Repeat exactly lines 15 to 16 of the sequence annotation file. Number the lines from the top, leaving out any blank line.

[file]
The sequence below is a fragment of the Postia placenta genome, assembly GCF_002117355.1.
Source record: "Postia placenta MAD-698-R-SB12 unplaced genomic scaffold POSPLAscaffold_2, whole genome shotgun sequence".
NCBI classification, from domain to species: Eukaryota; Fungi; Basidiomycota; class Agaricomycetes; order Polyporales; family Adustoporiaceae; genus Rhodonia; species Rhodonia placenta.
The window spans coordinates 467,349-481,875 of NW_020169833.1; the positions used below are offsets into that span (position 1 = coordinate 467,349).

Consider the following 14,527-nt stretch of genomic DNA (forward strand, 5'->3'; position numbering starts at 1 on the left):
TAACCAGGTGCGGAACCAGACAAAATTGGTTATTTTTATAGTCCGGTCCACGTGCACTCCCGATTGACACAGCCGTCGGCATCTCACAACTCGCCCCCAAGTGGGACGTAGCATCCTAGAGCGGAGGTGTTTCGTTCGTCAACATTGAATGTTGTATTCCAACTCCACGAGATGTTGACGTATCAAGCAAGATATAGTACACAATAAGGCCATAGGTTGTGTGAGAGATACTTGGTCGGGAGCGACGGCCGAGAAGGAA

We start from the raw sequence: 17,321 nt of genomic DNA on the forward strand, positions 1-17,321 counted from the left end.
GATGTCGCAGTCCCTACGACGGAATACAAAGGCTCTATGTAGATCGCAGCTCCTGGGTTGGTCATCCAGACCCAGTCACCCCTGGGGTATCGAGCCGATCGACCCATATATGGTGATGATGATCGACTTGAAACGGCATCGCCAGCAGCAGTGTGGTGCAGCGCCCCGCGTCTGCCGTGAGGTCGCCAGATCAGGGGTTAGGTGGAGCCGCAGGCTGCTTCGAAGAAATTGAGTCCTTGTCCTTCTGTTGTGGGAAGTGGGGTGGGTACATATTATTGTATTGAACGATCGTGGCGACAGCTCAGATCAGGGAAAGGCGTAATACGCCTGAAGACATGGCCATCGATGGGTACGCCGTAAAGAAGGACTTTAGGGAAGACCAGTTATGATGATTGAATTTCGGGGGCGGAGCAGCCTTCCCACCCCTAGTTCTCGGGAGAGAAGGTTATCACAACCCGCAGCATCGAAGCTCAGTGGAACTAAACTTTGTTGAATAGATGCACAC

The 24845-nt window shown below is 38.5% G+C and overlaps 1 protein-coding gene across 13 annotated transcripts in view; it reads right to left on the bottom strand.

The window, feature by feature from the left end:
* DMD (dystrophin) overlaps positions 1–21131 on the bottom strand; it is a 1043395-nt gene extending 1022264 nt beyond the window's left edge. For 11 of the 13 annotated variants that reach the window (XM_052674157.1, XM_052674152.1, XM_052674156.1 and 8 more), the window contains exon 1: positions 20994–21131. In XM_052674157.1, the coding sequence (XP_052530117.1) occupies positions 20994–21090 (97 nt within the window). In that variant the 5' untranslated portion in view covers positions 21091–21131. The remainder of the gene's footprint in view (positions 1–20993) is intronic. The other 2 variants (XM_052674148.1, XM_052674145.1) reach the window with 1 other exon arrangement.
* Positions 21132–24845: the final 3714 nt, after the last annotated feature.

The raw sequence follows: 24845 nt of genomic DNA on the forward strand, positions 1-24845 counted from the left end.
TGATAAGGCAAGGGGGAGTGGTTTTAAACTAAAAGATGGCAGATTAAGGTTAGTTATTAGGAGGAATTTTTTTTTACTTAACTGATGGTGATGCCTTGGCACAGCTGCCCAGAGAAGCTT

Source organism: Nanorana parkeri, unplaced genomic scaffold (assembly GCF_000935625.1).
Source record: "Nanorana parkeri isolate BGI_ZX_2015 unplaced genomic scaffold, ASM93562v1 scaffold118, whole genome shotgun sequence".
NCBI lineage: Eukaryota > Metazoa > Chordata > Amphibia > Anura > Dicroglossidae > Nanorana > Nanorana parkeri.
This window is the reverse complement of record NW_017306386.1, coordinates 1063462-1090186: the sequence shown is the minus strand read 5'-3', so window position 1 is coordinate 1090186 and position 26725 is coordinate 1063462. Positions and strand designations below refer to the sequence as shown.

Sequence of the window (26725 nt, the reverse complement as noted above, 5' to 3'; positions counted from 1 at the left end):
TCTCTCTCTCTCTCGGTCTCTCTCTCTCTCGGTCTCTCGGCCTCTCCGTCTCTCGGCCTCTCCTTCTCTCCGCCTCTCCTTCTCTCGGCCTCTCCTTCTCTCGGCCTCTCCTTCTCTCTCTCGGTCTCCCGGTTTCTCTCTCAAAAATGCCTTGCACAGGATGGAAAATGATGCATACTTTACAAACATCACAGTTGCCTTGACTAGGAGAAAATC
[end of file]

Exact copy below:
Source organism: Nanorana parkeri, unplaced genomic scaffold (assembly GCF_000935625.1).
Source record: "Nanorana parkeri isolate BGI_ZX_2015 unplaced genomic scaffold, ASM93562v1 scaffold118, whole genome shotgun sequence".